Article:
In the first round of the World Group II in 2014, Wozniak won the first rubber over Vesna Dolonc. Bouchard then gave Canada a 2–0 lead after the first day when she beat Jovana Jakšić. In the third rubber the next day, Bouchard defeated Dolonc and secured the victory for Canada. Canadians Dabrowski and Fichman lost the doubles match to Jakšić and Stojanović to end the tie with a 3–1 score in favour of Canada.[23] Canada next played a World Group I playoff in April against Slovakia, the first time since 2004. The first day, Wozniak upset No. 52 Jana Čepelová and Bouchard won her match over Kristína Kučová to end day one with a 2–0 lead for Canada. Bouchard then won her next match the following day over Čepelová to clinch the tie for the host country with an insurmountable 3–0 lead. The win means Canada has its place in the World Group I next year, the first time ever for the country since the introduction of the new World Group format in 1995. Slovakians Janette Husárová and Anna Karolína Schmiedlová beat the Canadian duo of Dabrowski and Fichman to close the meeting with a 3–1 score for Canada.[24]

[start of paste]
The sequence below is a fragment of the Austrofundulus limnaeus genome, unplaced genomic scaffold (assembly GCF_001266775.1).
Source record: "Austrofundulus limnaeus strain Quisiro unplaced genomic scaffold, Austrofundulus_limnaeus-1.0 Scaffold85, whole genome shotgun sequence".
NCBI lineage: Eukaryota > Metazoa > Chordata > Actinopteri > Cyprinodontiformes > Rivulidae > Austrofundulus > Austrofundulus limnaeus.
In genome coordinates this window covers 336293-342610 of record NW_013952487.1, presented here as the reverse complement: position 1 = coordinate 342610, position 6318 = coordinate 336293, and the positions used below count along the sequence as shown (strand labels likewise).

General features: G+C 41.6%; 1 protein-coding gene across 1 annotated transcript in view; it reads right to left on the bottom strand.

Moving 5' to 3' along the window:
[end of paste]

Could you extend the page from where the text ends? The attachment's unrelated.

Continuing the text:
Canada played their 2015 World Group first round against the reigning champions and number one seed the Czech Republic at home. The team, without its two best players Bouchard and Wozniak in its ranks, lost the four matches of the meeting.[25] Canada had to host Romania in a World Group playoff in April to stay in the World Group for the next year. Françoise Abanda surprised No. 33 Irina-Camelia Begu in the first match, her first Fed Cup win, but Bouchard was upset by Alexandra Dulgheru in the second to end day one in a 1–1 tie. Bouchard and Abanda both lost their matches the next day (to Mitu and Dulgheru respectively) to give the win to Romania. Dabrowski and Fichman defeated the Romanian doubles team of Mitu and Olaru to end the meeting with a 3–2 score in favour of Romania.[26]